Every elite American newspaper is full of articles about Pakistan’s descent into religious extremism and the stunned reaction of the “westernized Pakistani elite” (as Washington Post put it) at the popular support in Pakistan for the accused assassin of Governor Salman Taseer. There is no question that successive Pakistani Military and Civilian regimes have nurtured Islamic extremism and built up the Taleban. It is also true that the assassination has severely shaken the confidence of the Pakistani elite and that of the Obama Administration.
I abhor any doctrine, regime or society that chooses to call itself the “Land of the Pure” or Pak-i-Stan. Once you call your society the land of the Pure, you sort of undertake the obligation to rid your society of any impure elements. That is what successive land-of-the-pure regimes have done by trying to cleanse their societies of Hindus, Sikhs, Buddhists, and Ahmadiyya Muslims over a 60-year period.
But I also recognize that Pakistani society has never elected religious parties in any election. They have usually voted for non-religious parties. So what turned this Pakistani society to shower rose petals on an accused assassin of a popular governor? Below is a contrarian and perhaps controversial answer.
• The majority in every society or country expects its religion, its culture, its belief systems to be respected and protected by its government. I consider this fact to be self-evident. As a corollary, the majority tends to protest and rebel against any external pressure to modify its religious and social laws. When its own government aligns itself with the external source of pressure, the protests turn vehement. If the external forces are of another religion, then the anger can turn incendiary.
Perhaps, this is what happened in Pakistan. Rather than working quietly and discreetly to free the Christian woman sentenced under the 30-year old Blasphemy law, serious attempts were made to force Pakistan’s weak government to amend or abolish the law. This, I think, was a huge mistake. It changed the nature of the debate from being merciful to a poor woman to pressure from American and Western Christians to force a change in Pakistani society’s sacred religious principles.
In this context, an accused assassin of a popular governor became a symbol of defiance against American & Christian pressure against Muslims and a defender of the Prophet. Perhaps, a Muslim fighter against modern Christian Crusaders? Is this so hard to understand?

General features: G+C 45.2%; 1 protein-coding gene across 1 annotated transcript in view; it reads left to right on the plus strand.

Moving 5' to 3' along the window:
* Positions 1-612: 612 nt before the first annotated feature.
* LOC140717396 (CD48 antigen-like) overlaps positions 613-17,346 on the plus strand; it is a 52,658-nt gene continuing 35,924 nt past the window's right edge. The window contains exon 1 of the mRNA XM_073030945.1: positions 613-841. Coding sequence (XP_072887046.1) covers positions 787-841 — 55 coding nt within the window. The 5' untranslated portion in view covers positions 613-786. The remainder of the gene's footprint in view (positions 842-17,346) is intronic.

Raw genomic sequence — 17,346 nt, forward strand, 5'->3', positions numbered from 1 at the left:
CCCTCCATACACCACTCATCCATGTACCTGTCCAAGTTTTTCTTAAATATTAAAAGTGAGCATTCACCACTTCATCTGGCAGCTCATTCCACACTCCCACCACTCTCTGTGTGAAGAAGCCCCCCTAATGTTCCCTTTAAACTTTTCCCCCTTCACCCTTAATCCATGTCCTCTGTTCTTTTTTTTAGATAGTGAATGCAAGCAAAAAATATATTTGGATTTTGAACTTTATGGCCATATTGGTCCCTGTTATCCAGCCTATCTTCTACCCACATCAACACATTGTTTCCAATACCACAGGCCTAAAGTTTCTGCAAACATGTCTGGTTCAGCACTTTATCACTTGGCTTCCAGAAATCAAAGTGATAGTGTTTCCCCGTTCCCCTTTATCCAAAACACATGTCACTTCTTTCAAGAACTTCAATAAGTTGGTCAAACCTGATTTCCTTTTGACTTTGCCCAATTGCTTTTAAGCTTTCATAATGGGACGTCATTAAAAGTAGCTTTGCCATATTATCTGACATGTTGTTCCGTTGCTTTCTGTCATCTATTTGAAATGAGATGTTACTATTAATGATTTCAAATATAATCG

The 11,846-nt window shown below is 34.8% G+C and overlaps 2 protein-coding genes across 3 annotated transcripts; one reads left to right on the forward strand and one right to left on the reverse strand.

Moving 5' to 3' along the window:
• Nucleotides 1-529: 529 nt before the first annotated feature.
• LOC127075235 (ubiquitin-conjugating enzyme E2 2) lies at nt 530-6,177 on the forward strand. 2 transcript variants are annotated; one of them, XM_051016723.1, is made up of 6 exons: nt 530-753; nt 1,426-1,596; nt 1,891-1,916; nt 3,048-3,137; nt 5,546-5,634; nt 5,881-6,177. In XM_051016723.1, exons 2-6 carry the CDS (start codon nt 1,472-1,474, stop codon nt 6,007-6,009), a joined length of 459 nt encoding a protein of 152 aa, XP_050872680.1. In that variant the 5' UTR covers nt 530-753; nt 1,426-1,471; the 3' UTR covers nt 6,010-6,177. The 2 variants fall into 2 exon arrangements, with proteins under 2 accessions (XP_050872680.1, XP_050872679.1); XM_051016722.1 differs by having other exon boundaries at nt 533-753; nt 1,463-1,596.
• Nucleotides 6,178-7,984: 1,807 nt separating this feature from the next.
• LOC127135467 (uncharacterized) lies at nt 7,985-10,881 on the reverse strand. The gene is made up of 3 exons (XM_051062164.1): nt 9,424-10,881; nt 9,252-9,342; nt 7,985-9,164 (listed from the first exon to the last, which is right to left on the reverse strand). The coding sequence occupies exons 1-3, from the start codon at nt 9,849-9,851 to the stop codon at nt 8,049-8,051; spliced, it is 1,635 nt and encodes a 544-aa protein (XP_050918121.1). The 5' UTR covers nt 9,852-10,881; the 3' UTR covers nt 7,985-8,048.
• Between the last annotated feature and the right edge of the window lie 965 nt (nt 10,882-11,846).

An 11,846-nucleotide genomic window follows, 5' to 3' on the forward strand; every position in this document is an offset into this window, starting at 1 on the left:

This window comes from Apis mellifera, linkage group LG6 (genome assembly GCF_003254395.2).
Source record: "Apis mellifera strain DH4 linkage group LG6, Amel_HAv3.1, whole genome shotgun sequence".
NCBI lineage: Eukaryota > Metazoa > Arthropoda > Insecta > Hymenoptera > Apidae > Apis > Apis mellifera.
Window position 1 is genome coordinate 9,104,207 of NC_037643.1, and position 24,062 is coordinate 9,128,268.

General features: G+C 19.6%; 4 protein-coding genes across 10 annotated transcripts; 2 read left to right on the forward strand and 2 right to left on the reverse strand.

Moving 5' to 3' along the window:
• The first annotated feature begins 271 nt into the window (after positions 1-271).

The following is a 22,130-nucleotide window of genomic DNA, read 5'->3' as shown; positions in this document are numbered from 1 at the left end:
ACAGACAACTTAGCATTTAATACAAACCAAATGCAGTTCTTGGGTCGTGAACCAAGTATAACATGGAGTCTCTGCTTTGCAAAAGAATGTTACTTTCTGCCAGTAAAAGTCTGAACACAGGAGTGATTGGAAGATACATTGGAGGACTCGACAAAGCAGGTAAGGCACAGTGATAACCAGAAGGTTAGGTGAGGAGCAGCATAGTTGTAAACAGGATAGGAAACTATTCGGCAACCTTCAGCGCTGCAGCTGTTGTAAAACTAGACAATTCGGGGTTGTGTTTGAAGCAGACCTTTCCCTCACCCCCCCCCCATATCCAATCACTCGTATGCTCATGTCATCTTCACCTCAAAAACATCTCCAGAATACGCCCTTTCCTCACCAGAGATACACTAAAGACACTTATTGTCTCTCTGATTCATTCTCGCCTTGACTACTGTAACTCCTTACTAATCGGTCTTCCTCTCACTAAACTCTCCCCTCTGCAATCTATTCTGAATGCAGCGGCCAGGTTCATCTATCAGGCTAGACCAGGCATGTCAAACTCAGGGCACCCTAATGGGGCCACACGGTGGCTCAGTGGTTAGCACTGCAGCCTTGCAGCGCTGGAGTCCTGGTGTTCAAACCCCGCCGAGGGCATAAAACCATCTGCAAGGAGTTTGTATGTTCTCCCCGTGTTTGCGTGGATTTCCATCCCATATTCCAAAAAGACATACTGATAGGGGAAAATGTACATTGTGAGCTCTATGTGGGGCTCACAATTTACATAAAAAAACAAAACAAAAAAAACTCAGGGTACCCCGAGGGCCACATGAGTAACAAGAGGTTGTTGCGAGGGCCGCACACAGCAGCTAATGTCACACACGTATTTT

I guess it is if you are a member of the American Elite and Media Elite in particular. If you think, I am being harsh, think back to their coverage of the Tea Party in America in 2010. This is the same elite section of American Establishment that once derided Core America as “small town people clinging to religion and guns”. These are the same people who expressed outrage that over 70% of Americans were against construction of a new Mosque near the sacred Ground Zero. These American Elite accused Core Americans for becoming intolerant. It was preposterous.
There are over 90 Mosques in New York City, by some counts. So why did Americans protest so passionately against one new Mosque in New York? It was because that project seemed to symbolize an “in-your-face-America” message. It came across as a deliberate affront to America’s sacred memories and beliefs. So the American majority stood up and said, “Don’t tread on us”. The American Elite still don’t get this.
The American Elite express disapproval of religious beliefs and promotes an arrogant secularism. If they approve of someone, they call him or her “liberal”. If they don’t, they call the person “traditional” or “religious”. They misuse America’s clout to force their “secularism” on governments of countries that depend on American aid. They do not get the basic fact that the core of most societies is religious. They do not understand that their demands come across simultaneously as arrogant “irreligiousity” (to paraphrase Stratfor) and as attacks on sacred principles. So is it any surprise that their actions usually misfire as they did in Pakistan!
Perhaps they should watch Bill O’Reilly of Fox speak of “secular-progressives” in his tone of dripping contempt. If the American Elite cannot convince Bill O’Reilly, why do they think they should pressure Pakistan? If they cannot understand Core America, why do they think they can understand Core Pakistan or Core India?
How does this discussion lead to core India or to US-India relations? That is a topic for the next article.
2 thoughts on “‘The Voice of the Majority -1- ‘Don’t Tread on Our Religion, Our Culture’”
Well put, sir, well put. I’ll ceratilny make note of that.
I told my kids we’d play after I found what I neeedd. Damnit.